My Greeting Protocol

See the live form to download and use the protocol here.

The Greeting Protocol (aka the Daily Greeting) is a activity utilized across grade levels and ages used to start class. The greeting was designed to:

  • Allow all students to speak in class at least once every day.
  • Introduces students to the language needed to share emotions with others safely.
  • Allows all students to be seen by the entire class every day.

Allows for teacher check-ins with each individual student on a daily basis.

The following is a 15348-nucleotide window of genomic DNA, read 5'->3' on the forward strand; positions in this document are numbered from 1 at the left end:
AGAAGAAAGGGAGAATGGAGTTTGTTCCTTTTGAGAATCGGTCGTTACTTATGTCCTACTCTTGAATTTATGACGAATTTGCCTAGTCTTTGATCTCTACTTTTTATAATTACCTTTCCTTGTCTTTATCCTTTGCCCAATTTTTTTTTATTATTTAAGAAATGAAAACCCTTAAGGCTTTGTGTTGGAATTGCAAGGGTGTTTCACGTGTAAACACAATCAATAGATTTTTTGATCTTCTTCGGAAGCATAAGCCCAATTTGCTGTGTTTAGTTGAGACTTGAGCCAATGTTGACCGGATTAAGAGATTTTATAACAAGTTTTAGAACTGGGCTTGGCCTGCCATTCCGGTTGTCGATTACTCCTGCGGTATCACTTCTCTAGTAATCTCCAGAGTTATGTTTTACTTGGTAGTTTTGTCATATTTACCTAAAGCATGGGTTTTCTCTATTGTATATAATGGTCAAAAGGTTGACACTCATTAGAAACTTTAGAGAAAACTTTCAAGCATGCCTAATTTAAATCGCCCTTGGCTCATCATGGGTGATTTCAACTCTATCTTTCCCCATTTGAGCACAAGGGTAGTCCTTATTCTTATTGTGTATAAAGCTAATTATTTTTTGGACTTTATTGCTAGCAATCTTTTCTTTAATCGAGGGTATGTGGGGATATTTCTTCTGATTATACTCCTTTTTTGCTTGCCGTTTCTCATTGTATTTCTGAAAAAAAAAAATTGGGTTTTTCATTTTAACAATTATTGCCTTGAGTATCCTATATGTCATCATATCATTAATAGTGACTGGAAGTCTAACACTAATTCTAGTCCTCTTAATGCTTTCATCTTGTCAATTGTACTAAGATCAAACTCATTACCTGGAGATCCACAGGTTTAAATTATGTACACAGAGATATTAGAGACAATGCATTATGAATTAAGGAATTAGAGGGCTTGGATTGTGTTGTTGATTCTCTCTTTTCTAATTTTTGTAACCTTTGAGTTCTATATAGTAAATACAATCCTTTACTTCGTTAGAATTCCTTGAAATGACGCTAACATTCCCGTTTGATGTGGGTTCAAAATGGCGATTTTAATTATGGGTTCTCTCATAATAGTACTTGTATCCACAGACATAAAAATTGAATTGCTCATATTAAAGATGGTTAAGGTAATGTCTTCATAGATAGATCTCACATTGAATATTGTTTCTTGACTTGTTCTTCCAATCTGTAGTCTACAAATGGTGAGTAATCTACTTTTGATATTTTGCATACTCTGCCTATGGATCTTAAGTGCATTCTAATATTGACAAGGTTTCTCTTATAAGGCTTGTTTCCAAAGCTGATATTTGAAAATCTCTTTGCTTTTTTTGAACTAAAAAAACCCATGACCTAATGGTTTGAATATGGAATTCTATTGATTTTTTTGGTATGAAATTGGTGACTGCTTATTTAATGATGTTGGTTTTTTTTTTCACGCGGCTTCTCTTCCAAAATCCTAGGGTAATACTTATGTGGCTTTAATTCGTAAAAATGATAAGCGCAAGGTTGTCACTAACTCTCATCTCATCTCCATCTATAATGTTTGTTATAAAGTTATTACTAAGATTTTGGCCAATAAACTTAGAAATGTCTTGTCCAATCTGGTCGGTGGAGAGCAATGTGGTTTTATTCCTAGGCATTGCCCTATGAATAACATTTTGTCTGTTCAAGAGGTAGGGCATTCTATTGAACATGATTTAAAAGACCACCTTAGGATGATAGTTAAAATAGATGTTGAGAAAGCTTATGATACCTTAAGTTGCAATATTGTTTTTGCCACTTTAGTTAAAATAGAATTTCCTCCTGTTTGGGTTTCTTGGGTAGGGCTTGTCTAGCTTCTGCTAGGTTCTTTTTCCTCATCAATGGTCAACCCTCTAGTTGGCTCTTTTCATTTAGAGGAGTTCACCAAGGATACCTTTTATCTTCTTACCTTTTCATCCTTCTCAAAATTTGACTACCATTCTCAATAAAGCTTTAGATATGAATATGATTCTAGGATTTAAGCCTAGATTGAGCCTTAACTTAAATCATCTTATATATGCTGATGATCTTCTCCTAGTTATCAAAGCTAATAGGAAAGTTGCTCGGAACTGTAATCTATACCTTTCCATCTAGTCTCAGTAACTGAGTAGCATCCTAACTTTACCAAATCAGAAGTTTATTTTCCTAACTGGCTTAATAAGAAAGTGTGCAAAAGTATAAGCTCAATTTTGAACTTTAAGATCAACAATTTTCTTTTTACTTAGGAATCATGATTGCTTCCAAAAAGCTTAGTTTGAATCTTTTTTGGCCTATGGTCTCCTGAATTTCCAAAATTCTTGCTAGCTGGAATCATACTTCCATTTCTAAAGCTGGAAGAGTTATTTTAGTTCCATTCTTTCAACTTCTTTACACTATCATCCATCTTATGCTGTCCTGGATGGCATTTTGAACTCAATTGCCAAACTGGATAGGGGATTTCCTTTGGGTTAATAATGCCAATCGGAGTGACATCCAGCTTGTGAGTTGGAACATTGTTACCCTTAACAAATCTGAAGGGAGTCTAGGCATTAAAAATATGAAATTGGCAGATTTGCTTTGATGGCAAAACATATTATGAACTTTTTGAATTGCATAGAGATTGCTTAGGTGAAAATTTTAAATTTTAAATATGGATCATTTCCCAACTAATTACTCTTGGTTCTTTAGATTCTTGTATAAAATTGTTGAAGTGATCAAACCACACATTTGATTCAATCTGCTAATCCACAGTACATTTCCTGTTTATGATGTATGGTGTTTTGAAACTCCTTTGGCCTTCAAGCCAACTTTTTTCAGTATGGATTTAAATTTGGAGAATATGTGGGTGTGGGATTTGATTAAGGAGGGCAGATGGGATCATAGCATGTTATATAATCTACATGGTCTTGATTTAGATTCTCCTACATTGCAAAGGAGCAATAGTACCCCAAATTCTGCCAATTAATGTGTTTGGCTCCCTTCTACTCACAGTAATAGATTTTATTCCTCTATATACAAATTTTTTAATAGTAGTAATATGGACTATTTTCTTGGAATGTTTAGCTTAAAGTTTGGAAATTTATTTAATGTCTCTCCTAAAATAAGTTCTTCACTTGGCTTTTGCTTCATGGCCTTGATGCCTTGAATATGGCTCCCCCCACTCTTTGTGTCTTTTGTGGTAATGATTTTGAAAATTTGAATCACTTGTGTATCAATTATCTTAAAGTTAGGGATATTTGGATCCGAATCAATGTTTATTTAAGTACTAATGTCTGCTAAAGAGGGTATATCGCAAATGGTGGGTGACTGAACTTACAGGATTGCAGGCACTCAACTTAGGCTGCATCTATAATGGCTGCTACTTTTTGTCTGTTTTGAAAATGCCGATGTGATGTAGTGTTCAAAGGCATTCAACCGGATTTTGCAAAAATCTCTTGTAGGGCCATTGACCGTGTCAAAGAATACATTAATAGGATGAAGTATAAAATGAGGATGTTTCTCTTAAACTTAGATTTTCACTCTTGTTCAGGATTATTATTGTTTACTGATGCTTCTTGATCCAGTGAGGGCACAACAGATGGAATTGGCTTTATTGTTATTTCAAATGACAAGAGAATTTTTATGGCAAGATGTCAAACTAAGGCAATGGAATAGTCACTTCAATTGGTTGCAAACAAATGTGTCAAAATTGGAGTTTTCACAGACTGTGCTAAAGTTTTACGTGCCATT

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Fine Art Mastery Is Irrelevant As An End Goal For The Average High School Student

Ok, so I do not want this to come off as argumentative, and if it does it has more to do with my own pain around the subjects you are raising and less to do with you personally. (I don’t actually even know you Rob, so it can’t be personal). I know where you’re coming from when and I have respect for your perspective.

Fundamentally, however, I have always rejected this western-civ-dominated view of art. I can appreciate the language & rhetoric created by generations of fine art scholars, though I honestly find it boring and irrelevant.